Archos Clipper review Archos Clipper review

Categories: MP3 & Audio Reviews   Tags: ,
We love
Cheap, drag and drop controls
We hate
Laggy controls, awful bundled buds
A fine alternative to the iPod Shuffle, even if some of the niggles will get to you
Launch Price
2 Pages

Archos Clipper

Archos isn’t just about internet tablets running Android or touchscreen PCs that gazump its fruit-infused rival. Nope, the French PMP maker is also making waves at the budget end, with the Archos 2 and Archos 3 Vision already squaring up to the iPod nano. So can its new Archos Clipper see off Apple’s other tiny jukebox, the iPod Shuffle? Read our full Archos Clipper review now and we’ll reveal all.

The Archos Clipper works on the same basis as the iPod Shuffle, as its name suggests. Take it out on a run and you use the clip round the back to keep it secure on your sweaty T-shirt. With 2GB on board, it can’t rival the top-end Shuffle for space, but with an MP3 player of this size, it hardly matters. Having 1,000 tunes shuffling can be an infuriating distraction: 500 is plenty. Plus the smaller size keeps the price down.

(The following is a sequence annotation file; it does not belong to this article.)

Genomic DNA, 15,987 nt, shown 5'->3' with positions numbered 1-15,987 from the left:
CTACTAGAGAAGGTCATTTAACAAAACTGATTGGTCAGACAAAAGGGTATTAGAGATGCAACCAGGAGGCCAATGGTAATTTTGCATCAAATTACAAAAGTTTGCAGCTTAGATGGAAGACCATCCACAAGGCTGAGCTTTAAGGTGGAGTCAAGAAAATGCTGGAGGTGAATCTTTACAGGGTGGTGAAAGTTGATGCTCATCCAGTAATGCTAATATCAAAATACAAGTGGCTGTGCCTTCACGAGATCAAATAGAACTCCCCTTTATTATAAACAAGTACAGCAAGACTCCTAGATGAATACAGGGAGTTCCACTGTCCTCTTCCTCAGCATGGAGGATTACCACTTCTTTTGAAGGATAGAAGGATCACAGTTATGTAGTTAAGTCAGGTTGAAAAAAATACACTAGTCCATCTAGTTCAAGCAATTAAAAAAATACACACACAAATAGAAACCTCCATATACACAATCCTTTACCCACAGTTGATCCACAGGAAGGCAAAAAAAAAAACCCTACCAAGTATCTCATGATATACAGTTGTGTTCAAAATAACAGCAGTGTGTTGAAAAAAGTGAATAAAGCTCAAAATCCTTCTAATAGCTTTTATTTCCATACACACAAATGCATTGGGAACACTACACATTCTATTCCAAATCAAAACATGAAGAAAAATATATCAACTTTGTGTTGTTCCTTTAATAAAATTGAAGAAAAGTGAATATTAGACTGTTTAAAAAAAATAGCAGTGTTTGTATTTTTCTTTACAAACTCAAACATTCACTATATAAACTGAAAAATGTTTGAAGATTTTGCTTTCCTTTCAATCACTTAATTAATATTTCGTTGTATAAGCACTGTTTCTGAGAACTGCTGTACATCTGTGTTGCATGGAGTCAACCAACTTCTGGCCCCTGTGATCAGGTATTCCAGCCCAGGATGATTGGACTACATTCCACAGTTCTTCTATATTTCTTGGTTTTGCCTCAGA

Read our Apple iPod Shuffle review now

Sadly, it doesn’t compare well to Apple’s effort when it comes to usability. You’ll find that not having any way of skipping through tracks on the headphone cable is a right pain when you’re on the move. And flicking through tunes on the Archos Clipper itself is also a real letdown. The process is laggy and you’ll end up prodding too much until you realise it really does take the best part of two seconds to jump through that Van Der Graaf Generator tune you accidentally slipped on board.

It’s not all bad news for the Archos Clipper though. Sound quality is ace and doesn’t disappoint, although the headphones you get in the box don’t help matters. It seems every major MP3 purveyor thinks it’s ok to drop some naff earphones in the box. It’s not. We’re not asking for Shure sound quality. Just some buds that don’t give us ear ache.

You can’t deny the Archos Clipper is a cracking Shuffle alternative. It works with every major OS, uses drag and drop and works on the same premise of easy access to music on the move. And at £18, we’re willing to overlook some of its bigger niggles.

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